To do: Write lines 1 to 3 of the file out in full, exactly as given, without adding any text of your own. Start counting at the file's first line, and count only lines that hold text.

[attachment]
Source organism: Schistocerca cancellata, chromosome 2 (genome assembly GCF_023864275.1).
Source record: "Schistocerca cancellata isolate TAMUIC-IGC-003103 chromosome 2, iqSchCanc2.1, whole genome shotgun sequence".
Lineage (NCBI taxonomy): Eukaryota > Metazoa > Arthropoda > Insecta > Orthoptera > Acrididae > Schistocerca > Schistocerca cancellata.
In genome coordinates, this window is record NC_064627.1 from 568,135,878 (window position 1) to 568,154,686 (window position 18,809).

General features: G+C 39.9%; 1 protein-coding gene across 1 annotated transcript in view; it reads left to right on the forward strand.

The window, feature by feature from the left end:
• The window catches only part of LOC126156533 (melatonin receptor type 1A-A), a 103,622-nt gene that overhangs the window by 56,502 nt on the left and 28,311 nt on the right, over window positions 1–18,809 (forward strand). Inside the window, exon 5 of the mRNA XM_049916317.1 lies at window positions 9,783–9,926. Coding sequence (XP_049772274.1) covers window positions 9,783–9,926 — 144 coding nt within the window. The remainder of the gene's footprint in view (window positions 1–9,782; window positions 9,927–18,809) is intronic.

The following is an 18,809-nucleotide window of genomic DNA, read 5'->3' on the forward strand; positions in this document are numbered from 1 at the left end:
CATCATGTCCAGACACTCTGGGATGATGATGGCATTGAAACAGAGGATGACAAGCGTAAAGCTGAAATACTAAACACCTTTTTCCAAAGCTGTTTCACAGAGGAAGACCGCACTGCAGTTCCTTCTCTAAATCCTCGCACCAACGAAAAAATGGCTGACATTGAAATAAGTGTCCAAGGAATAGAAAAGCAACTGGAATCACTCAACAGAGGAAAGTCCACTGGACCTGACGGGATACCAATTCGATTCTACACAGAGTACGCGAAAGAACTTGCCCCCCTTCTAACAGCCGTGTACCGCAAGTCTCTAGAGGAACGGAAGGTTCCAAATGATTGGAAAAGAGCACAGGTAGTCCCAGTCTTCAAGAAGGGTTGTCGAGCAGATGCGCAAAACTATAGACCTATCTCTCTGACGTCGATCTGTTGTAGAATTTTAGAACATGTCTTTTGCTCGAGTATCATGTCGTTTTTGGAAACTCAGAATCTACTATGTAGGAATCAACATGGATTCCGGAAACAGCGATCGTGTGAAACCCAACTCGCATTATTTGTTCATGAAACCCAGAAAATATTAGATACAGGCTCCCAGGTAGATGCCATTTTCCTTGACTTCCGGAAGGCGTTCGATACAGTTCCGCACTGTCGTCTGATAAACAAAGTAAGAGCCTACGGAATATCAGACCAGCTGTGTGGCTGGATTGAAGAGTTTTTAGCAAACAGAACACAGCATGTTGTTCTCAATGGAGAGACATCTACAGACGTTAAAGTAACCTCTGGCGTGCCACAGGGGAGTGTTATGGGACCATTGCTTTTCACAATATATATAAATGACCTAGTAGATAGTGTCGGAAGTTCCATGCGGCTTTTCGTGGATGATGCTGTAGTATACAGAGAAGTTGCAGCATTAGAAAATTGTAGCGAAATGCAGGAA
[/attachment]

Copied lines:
Source organism: Schistocerca cancellata, chromosome 2 (genome assembly GCF_023864275.1).
Source record: "Schistocerca cancellata isolate TAMUIC-IGC-003103 chromosome 2, iqSchCanc2.1, whole genome shotgun sequence".
Lineage (NCBI taxonomy): Eukaryota > Metazoa > Arthropoda > Insecta > Orthoptera > Acrididae > Schistocerca > Schistocerca cancellata.